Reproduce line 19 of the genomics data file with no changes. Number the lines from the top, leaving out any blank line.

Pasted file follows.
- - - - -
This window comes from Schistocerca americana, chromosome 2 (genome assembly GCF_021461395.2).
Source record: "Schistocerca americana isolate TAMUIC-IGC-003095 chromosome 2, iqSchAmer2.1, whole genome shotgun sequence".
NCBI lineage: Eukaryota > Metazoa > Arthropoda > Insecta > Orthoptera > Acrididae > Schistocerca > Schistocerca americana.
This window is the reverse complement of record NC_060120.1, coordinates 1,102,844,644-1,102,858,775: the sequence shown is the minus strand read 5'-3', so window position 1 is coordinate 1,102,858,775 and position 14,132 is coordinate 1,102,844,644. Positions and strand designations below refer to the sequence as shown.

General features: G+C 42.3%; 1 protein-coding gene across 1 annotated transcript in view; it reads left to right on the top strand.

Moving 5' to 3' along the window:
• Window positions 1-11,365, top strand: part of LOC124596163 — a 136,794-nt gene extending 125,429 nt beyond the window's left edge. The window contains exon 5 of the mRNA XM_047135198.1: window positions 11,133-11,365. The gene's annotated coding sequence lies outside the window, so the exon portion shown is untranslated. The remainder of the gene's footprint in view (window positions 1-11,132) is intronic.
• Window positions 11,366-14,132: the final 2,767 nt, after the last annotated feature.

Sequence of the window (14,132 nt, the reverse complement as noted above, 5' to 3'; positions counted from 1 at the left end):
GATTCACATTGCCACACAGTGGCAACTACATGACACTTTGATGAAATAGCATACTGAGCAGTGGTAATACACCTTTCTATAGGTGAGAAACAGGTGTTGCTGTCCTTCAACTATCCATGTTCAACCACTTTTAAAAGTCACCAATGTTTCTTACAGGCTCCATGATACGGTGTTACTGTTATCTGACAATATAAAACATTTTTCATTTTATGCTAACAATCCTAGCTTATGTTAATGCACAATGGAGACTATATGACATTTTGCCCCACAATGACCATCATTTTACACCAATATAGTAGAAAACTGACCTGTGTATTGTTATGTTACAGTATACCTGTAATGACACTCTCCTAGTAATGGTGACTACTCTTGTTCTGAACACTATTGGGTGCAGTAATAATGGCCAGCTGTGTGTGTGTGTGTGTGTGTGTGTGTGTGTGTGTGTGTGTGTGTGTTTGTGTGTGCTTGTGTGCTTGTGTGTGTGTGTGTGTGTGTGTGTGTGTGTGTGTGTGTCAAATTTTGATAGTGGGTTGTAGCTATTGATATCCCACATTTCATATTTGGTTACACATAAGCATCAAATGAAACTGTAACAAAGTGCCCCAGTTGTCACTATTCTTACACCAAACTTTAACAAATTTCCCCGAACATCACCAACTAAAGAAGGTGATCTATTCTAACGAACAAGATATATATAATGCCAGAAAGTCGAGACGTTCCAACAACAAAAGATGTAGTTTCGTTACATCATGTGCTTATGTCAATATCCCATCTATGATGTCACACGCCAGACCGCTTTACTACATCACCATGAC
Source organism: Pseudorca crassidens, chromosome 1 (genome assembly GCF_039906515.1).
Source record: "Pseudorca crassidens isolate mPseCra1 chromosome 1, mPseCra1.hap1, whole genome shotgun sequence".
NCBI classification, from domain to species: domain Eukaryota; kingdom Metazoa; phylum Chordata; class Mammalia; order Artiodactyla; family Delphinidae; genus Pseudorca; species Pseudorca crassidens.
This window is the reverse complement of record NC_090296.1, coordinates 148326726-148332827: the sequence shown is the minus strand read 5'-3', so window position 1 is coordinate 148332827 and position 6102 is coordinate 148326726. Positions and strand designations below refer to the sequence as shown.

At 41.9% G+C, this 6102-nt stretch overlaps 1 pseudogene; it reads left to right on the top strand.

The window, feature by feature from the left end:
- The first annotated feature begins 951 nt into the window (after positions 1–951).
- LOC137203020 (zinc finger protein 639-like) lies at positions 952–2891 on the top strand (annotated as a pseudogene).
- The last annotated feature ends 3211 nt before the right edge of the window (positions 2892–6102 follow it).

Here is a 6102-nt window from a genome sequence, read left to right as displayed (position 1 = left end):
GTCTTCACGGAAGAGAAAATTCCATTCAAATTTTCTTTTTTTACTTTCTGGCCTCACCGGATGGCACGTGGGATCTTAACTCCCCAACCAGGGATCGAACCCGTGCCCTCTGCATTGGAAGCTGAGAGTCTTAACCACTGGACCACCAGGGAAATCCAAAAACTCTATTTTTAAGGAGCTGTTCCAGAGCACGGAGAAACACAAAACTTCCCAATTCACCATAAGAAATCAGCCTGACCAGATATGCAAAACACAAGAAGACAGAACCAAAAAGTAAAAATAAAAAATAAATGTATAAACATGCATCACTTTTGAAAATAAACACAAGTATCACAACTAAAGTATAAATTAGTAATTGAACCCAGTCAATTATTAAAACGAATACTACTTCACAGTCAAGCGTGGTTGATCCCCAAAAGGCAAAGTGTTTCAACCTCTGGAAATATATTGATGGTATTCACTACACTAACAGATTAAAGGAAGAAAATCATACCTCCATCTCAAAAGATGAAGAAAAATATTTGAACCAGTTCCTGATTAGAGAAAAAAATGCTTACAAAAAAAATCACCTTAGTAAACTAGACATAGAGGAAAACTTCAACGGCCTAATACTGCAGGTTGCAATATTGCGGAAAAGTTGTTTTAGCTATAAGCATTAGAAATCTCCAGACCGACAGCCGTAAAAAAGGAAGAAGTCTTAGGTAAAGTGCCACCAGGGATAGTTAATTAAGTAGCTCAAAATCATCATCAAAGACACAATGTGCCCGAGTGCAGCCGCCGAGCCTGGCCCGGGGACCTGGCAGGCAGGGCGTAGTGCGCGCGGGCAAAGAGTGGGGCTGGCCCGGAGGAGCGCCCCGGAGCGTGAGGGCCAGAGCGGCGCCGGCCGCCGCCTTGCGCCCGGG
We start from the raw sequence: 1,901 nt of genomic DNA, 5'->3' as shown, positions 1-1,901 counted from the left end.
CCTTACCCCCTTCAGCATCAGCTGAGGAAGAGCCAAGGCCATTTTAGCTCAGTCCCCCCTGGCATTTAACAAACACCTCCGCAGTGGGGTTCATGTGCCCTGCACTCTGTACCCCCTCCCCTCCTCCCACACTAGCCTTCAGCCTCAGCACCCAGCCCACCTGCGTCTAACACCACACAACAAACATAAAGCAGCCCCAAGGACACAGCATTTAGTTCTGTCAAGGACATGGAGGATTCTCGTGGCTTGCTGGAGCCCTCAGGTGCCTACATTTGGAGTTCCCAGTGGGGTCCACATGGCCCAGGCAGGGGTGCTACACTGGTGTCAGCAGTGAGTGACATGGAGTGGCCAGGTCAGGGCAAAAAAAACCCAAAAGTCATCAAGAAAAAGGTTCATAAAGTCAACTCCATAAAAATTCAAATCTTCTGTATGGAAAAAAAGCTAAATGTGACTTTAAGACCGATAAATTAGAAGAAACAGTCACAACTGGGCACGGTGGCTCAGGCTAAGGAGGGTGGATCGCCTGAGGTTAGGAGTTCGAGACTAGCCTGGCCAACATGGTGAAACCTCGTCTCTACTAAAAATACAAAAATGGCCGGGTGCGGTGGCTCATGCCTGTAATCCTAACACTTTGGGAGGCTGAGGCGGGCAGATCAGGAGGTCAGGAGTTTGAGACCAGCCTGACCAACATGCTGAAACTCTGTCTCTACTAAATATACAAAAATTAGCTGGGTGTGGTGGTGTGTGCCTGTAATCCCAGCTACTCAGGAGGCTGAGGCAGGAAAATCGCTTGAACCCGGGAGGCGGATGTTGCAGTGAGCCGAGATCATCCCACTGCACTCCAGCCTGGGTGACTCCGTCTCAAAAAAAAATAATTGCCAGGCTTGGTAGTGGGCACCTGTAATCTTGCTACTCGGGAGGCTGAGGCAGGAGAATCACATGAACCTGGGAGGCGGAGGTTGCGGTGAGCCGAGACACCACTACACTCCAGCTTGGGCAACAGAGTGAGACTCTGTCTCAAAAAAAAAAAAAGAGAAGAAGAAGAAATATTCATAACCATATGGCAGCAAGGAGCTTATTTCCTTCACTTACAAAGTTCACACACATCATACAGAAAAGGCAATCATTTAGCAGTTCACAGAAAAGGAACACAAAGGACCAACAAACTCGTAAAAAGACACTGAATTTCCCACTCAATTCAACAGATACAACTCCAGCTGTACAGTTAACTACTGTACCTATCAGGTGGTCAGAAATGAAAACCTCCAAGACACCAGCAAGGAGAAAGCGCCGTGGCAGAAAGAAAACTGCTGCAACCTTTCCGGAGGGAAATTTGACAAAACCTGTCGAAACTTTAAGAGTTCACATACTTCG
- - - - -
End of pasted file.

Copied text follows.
- The last annotated feature ends 3211 nt before the right edge of the window (positions 2892–6102 follow it).